The thing that most people do not realice, is how modern cars have been relocating door mirrors farther and farther away from the driver’s face. Back in the 60’s, the usual design placed the left door rearview mirror much closer to the drivers eyes, which had the enormous advantage that the much closer mirror automatically gave a much wider field of view, along with a larger actual magnification. As years passed, more streamlined car bodies and much more inclined windshields, together with the “nice” but non-optimal placement of the mirror at the corner of the windshield and door window low edge, placed the mirror way more forward; and even when mirrors got quite larger, their placement actually reduced their angle of view and actual magnification. I would happily return to pedestal mounting of the door mirror at no more than 16″ from my face, and not mounted more to the front. Amclaussen.

  • Henry Ho

    They suck. I’ve tried it, and sometimes the split second lag already renders it useless.

  • Amclaussen

    Good observation, Henry!
    This is caused by a Phenomena called “Latency”, which is a result of slow image processing by the camera circuit, caused by poorly designed and overly cheap circuit components. As you correctly pointed out: if the camera and display circuit id too slow, the damn gadget is useless. This is what mediocre engineers produce by the currently used system of sub-contracting engineering and electronics production to the cheapest vendor available: that fabricates a product that fails to work properly IN REAL LIFE APPLICATIONS, or is “fast-tracked” to be issued in record time in order to meet some ignorantly defined “deadline”, without realistic testing. Then, the buyer becomes completely disenchanted by the product, and concludes that “all of them are useless”.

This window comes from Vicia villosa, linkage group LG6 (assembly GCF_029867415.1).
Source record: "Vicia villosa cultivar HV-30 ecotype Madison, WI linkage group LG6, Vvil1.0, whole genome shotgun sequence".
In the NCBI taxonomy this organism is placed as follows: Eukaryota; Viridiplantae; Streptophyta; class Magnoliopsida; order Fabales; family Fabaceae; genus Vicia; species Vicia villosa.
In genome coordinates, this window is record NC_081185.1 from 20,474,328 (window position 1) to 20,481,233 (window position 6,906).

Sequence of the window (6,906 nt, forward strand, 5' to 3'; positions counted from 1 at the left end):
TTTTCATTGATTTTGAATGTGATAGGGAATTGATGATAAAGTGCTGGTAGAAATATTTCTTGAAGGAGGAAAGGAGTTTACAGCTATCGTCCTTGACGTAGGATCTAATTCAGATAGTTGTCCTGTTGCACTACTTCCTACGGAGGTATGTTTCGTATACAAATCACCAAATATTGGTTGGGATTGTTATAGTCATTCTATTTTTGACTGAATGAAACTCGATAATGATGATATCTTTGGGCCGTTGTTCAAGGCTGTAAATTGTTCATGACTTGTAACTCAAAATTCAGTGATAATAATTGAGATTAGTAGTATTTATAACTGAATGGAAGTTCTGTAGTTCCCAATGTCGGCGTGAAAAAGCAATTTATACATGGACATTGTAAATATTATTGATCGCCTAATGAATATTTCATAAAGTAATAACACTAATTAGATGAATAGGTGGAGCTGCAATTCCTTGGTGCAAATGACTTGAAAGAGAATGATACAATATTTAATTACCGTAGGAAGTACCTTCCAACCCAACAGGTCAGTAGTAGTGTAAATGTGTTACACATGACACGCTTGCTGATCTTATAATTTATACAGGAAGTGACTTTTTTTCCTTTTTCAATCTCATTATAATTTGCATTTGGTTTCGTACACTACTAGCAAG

The final conclusión would then be: “Present time devices are too slow to be of some use, and need to be re-engineered” to present “real-time” imaging… Otherwise, they are useless. Amclaussen.

  • Henry Ho

    I was actually referring to the radar-based system, not the video ones like Honda’s.

    The radar-based system usually only has 1 light/led on the side mirror or a pillar signaling there’s something detected in the blind spot. There were times where a vehicle passes by very quickly on the left and the blind spot light did not even blink. This is one of the issues that draw me away from relying on it. I even turned it off at my parent’s Audi.

    As for the video based system like Honda, I found them totally useless at night when all you see are bulbs of bright lights but the driver really cannot gauge what they are and where they are with no background as reference unlike in the day.

  • Amclaussen

    It still is the same thing: too much latency, Radar or Image or Ultrasonic. Most probably, present day systems were not properly designed,nor carefully calibrated. Most video systems are based on cheap, widely available devices originally designed for cell phones and run of the mill computer cameras with low resolution and very limited optical and electronic characteristics. The temptation to use the cheapest components spoil these designs. Only demanding consumers complaining could force manufacturers to improve this. But costs will continue to be an obstacle.